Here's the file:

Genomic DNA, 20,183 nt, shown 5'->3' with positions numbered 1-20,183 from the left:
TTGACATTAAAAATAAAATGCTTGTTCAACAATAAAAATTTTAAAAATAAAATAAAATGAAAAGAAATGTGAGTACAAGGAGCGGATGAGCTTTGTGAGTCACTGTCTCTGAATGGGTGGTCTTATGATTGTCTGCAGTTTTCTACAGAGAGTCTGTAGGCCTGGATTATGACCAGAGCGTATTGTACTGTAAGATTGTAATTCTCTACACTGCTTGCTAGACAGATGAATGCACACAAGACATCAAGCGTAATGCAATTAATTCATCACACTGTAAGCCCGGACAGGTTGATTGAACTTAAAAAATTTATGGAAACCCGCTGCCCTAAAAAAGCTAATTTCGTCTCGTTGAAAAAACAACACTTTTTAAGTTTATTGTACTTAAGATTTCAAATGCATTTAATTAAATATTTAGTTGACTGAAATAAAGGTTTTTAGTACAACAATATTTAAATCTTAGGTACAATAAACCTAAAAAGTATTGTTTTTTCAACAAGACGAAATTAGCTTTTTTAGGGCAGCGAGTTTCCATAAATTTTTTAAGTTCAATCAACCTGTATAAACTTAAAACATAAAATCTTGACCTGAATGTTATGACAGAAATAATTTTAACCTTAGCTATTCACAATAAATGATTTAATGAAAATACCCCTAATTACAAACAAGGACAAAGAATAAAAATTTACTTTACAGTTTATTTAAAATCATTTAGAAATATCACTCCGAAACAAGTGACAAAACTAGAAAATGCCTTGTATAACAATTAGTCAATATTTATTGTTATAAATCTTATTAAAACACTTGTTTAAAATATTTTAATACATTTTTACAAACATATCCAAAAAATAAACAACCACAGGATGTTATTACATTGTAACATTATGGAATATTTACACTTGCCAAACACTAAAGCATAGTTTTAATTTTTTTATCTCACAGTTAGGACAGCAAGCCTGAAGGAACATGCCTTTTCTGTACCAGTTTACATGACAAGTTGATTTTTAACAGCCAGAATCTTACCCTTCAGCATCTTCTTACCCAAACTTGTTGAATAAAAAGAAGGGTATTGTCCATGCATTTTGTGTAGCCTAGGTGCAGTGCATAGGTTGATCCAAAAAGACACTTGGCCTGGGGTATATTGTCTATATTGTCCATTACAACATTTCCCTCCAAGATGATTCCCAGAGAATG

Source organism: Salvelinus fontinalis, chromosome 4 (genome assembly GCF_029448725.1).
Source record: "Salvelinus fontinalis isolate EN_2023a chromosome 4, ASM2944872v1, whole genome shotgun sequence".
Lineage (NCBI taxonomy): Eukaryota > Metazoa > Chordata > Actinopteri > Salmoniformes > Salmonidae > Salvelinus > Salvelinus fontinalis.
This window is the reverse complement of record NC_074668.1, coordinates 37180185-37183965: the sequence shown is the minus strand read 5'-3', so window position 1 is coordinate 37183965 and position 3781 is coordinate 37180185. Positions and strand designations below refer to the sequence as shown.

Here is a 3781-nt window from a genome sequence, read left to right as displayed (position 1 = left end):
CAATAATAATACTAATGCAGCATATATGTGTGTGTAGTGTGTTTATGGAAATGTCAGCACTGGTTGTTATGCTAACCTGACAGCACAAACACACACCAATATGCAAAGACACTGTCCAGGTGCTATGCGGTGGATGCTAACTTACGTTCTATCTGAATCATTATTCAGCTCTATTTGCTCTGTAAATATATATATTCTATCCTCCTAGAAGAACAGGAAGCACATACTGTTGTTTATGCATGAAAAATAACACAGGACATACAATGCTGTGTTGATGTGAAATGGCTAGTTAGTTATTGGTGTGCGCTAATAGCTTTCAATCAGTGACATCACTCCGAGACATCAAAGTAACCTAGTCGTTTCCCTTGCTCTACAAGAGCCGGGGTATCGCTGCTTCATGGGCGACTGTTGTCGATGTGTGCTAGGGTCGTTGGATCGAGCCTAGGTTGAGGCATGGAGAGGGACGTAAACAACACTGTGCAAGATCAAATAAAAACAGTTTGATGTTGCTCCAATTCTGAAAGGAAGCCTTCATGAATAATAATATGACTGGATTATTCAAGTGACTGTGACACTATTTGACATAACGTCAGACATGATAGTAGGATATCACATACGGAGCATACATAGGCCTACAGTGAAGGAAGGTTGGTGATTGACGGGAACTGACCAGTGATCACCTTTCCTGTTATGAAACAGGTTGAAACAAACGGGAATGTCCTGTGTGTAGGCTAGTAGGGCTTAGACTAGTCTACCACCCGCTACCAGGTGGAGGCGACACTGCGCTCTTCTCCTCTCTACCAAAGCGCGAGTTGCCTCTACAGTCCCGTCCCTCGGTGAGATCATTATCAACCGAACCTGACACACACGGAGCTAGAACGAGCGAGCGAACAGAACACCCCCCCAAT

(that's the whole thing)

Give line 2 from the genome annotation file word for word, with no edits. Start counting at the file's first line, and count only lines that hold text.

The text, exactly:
TTGACATTAAAAATAAAATGCTTGTTCAACAATAAAAATTTTAAAAATAAAATAAAATGAAAAGAAATGTGAGTACAAGGAGCGGATGAGCTTTGTGAGTCACTGTCTCTGAATGGGTGGTCTTATGATTGTCTGCAGTTTTCTACAGAGAGTCTGTAGGCCTGGATTATGACCAGAGCGTATTGTACTGTAAGATTGTAATTCTCTACACTGCTTGCTAGACAGATGAATGCACACAAGACATCAAGCGTAATGCAATTAATTCATCACACTGTAAGCCCGGACAGGTTGATTGAACTTAAAAAATTTATGGAAACCCGCTGCCCTAAAAAAGCTAATTTCGTCTCGTTGAAAAAACAACACTTTTTAAGTTTATTGTACTTAAGATTTCAAATGCATTTAATTAAATATTTAGTTGACTGAAATAAAGGTTTTTAGTACAACAATATTTAAATCTTAGGTACAATAAACCTAAAAAGTATTGTTTTTTCAACAAGACGAAATTAGCTTTTTTAGGGCAGCGAGTTTCCATAAATTTTTTAAGTTCAATCAACCTGTATAAACTTAAAACATAAAATCTTGACCTGAATGTTATGACAGAAATAATTTTAACCTTAGCTATTCACAATAAATGATTTAATGAAAATACCCCTAATTACAAACAAGGACAAAGAATAAAAATTTACTTTACAGTTTATTTAAAATCATTTAGAAATATCACTCCGAAACAAGTGACAAAACTAGAAAATGCCTTGTATAACAATTAGTCAATATTTATTGTTATAAATCTTATTAAAACACTTGTTTAAAATATTTTAATACATTTTTACAAACATATCCAAAAAATAAACAACCACAGGATGTTATTACATTGTAACATTATGGAATATTTACACTTGCCAAACACTAAAGCATAGTTTTAATTTTTTTATCTCACAGTTAGGACAGCAAGCCTGAAGGAACATGCCTTTTCTGTACCAGTTTACATGACAAGTTGATTTTTAACAGCCAGAATCTTACCCTTCAGCATCTTCTTACCCAAACTTGTTGAATAAAAAGAAGGGTATTGTCCATGCATTTTGTGTAGCCTAGGTGCAGTGCATAGGTTGATCCAAAAAGACACTTGGCCTGGGGTATATTGTCTATATTGTCCATTACAACATTTCCCTCCAAGATGATTCCCAGAGAATG